Magnesium deficiency is estimated to be a problem for as many as 70-80% of the U.S. population. It can be an underlying factor in many chronic illnesses and chronic pain conditions and can be involved in acute substance abuse or mental health situations. A foot soak in Epsom salts can take slightly longer than a soak in an Epsom salt bath to achieve results but both can be helpful for relieving muscle cramps and some other types of pain such as migraines. Mental upset due to alcohol or other substance abuse or mental health conditions can also be soothed by soaking in Epsom salts. The amount of time to soak would vary depending on how deficient the person was in magnesium and might even be helpful as a diagnostic screening for magnesium deficiency (the mineral is largely stored within the interior of cells or within the bones so blood tests for magnesium only catch extremely severe cases of magnesium deficiency).

Excessive magnesium absorption can relax the muscles too much and may cause slowing of the heart rate and smooth muscle relaxation can also cause watery bowel movements. A hospital protocol might involve having an attendant start a patient with a non-open wound pain situation or upset mood in an Epsom salt foot soak or bath. The patient would be instructed on the early symptoms of excessive magnesium absorption and to let the attendant know if/when the first fluttery heart beats or relaxation of sphincter muscles was occurring. Typically a 20 minute Epsom salt bath is a good length of time while a forty minute bath might cause excess relaxation. Research suggested the ideal routine for a patient with difficulty absorbing magnesium from dietary sources would be approximately twenty minutes in a bath with one cup of Epsom salts every other day or three to four times per week. Taking the baths more often though can lead to symptoms of excess magnesium occurring sooner than twenty minutes, based on my personal experience with Epsom salt baths.

Alcohol and some other substances that are used excessively can cause magnesium deficiency which can cause irritability and even increase the risk for violence.

So if you or a loved one is upset or in pain that is not due to an open wound then it is possible that a trip to your bathroom for a Epsom salt bath might be soothing enough to skip a trip to the nearest Emergency room Department (you know, the nErD).

Excerpt from a previous post with more info about safely taking Epsom salt baths:

Time for an Epsom bath perhaps.

Epsom salt baths can be a well absorbed source of magnesium because skin absorption will bypass a problem of poor intestinal absorption of magnesium. Calcium tends to be preferentially absorbed by the intestines, especially when there is an imbalance in vitamin and hormone D levels and poor intestinal absorption of magnesium over time can easily lead to symptoms of magnesium deficiency. Symptoms of magnesium deficiency are usually labeled something else by the medical profession because the problem is not obvious on lab tests until it is quite severe because the body takes more magnesium from the bones as needed up until the point where osteoporosis is severe  enough to cause a shortage of stored magnesium.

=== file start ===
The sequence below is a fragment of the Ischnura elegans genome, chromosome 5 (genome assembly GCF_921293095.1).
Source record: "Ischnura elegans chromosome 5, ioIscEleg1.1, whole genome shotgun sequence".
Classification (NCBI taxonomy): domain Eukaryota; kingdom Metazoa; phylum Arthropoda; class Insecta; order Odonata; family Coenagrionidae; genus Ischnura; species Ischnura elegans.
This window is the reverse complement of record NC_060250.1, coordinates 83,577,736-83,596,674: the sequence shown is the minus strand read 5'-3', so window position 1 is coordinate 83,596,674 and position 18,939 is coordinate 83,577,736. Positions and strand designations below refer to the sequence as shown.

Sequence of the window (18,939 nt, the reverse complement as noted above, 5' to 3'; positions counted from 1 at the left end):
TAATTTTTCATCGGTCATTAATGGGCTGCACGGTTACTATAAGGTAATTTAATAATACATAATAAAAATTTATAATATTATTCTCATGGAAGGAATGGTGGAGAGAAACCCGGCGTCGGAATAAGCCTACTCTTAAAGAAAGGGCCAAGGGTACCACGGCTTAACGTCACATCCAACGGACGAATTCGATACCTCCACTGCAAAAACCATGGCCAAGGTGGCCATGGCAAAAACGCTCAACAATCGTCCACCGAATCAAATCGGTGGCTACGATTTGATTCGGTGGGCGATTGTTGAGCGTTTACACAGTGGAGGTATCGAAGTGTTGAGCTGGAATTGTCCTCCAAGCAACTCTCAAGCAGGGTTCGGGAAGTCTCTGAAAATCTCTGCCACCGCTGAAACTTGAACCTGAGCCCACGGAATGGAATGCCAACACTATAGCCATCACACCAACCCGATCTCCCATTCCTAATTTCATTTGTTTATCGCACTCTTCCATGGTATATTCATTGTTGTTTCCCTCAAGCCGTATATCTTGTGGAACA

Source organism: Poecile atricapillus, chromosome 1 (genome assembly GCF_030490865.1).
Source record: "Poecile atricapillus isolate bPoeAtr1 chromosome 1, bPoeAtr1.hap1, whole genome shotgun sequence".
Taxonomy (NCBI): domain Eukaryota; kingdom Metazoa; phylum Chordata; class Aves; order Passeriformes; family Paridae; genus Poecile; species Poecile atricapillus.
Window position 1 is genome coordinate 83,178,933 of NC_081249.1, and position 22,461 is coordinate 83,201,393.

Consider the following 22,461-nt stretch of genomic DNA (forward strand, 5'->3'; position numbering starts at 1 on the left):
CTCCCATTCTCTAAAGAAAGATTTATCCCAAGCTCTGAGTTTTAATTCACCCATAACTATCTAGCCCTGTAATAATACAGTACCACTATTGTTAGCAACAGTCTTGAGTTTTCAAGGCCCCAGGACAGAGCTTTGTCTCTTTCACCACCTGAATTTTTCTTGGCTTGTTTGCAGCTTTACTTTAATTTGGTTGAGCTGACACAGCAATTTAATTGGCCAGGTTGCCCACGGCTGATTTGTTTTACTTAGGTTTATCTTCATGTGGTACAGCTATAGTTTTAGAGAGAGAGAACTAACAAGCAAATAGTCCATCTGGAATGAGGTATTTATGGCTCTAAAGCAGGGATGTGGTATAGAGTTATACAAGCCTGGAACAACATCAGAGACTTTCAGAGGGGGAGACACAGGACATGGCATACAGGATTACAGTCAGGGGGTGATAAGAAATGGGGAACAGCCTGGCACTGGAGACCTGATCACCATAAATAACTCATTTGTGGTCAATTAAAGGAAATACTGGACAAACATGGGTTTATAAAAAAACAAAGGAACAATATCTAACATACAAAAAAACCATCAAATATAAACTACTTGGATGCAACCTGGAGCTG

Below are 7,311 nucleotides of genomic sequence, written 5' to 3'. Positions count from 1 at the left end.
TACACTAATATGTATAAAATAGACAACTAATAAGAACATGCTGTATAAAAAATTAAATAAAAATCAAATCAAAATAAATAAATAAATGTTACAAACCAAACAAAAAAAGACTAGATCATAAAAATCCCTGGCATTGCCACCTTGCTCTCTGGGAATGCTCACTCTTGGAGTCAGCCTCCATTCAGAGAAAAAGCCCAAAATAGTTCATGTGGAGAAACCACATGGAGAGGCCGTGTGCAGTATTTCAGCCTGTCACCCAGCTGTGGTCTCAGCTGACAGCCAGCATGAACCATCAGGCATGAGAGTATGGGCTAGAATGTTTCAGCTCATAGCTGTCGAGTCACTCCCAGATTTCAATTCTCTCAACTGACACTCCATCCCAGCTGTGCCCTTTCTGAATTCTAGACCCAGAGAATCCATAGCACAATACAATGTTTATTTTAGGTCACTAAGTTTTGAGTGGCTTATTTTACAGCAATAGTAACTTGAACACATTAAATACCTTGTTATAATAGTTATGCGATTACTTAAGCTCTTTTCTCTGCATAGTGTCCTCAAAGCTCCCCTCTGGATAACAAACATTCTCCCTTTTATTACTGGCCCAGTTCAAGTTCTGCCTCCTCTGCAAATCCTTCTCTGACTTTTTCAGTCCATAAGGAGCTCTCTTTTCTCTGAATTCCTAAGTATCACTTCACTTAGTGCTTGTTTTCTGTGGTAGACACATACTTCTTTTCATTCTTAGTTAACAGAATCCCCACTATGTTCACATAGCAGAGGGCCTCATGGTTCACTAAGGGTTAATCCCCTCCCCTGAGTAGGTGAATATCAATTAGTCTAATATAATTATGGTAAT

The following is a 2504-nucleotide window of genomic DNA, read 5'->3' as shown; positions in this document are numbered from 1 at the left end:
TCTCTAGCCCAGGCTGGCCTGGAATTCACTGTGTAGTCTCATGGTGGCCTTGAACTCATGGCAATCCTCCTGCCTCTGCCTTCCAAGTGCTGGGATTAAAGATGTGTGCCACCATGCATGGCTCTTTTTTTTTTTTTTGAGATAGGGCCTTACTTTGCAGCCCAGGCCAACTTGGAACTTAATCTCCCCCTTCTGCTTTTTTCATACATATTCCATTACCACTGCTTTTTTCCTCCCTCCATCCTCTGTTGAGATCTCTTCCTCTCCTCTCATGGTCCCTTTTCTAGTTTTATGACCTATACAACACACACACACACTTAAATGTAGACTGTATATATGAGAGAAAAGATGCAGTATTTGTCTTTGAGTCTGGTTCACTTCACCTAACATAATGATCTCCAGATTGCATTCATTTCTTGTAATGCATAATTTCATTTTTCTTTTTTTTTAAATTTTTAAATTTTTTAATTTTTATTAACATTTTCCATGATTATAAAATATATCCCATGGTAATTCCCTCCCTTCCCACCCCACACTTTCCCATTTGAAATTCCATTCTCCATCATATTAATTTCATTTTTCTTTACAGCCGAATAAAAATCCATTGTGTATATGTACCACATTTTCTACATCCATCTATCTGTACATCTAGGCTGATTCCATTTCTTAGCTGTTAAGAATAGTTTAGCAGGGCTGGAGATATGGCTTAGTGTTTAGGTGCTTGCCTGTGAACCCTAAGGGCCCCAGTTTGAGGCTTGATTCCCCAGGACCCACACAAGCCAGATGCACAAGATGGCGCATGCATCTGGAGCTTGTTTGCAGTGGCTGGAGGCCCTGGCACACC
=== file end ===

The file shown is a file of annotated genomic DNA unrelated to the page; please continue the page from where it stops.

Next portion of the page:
Soaking in a bathtub for twenty minutes that has one cup of Epsom salt to a half full bathtub, and one teaspoon of a cooking vinegar such as apple cider vinegar to balance the alkalinity of the Epsom salt, can be a cure for a bad mood as well as various achy muscle cramps if magnesium deficiency is an underlying problem. Negative symptoms can occur if you stay in the bath too long. Excess magnesium absorption can cause loose watery stools for an entire day, not just once. Falling asleep in the bath can also lead to more life threatening symptoms of a weak, and fluttery heart rate, or even lead to coma and/or death — so twenty minutes to forty minutes is probably safe for a deficient person while someone who isn’t deficient might notice a weak slowing heart rate sooner than the twenty minute average that a person deficient in magnesium might find only as calming and soothing to  their mood and muscles. A person who was deficient but who then started taking the baths regularly might start noticing the weak heart rate sooner — get out of the tub then, even if its not been twenty minutes — shower and rinse time. Research on the therapeutic use of Epsom salt baths recommended one cup Epsom salt to the half full/full bath and use up to three to four times per week, but not daily.

I can’t find the actual research study {here it is: http://george-eby-research.com/html/absorption_of_magnesium_sulfate.pdf } among the following posts of mine (see below) but Dr. Oz has an article on the baths also and recommends the twenty minutes a few times a week also: [http://blog.doctoroz.com/oz-experts/restoring-magnesium-levels-with-epsom-salt-baths]

Disclaimer: Opinions are my own and the information is provided for educational purposes within the guidelines of fair use. While I am a Registered Dietitian this information is not intended to provide individual health guidance. Please see a health professional for individual health care purposes.